Jim Hazard 1936-2012
Goodbye to a great guy, and a great writer.
For those of you who haven’t heard, Jim Hazard, a long-time contributor to Milwaukee Magazine, died suddenly on Friday. He was 76.
Jim was a great guy and a great writer. His lively, impressionistic features were favorites among readers of the magazine – stories like his lyrical profile of a tugboat operator, his comical feature about Kringles, his goofy Ode to the Potato, his chronicle of his strange bout with amnesia, and, more recently, his compelling and sensitive portrait of Judge Joe Donald’s drug treatment court.
“For more years than I remember, Hazard reviewed bars,” dining critic Ann Christenson remembers. “He often sought out places that had a certain feel – off-the-beaten path and singular in its own way. He particularly loved to sit at a hotel bar, by himself, just hanging out with his whiskey and chatting up the people around him. He was a master at conveying atmosphere."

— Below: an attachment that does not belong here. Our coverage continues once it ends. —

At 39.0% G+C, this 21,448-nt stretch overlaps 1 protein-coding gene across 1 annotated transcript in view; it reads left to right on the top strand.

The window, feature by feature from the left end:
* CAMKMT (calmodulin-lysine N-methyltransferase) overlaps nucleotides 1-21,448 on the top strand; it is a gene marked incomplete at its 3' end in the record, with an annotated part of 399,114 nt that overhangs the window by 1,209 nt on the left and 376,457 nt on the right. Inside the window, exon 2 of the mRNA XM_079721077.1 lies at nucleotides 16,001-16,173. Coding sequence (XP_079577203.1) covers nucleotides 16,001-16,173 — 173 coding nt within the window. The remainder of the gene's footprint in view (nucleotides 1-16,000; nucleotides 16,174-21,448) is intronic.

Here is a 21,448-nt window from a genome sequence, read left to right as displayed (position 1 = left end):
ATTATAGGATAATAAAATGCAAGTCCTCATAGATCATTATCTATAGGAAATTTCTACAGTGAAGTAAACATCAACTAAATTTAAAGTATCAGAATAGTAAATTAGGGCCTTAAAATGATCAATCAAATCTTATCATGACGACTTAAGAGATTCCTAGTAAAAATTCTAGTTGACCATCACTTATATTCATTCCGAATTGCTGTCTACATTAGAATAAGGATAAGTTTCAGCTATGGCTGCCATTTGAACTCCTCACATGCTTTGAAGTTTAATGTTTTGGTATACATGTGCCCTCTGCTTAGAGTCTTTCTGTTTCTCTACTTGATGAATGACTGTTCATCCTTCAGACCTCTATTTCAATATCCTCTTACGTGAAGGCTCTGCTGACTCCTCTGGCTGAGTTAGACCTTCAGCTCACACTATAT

“Haz,” as he was known, was a published poet, accomplished musician and dedicated English professor at UWM. As noted in his obituary on Sunday in the Journal Sentinel, he helped start UWM’s creative writing program in 1968 and retired as professor emeritus in 2007. He was married to Susan Firer, a poet and UWM professor. He had six children, six grandchildren and two great-grandchildren.
According to his obit, a service will be held on Sunday March 11.
Haz’s death is a loss to the magazine, to the writers’ community and to those who have ever met him or read his words.
Hazard photo by Kat Schleicher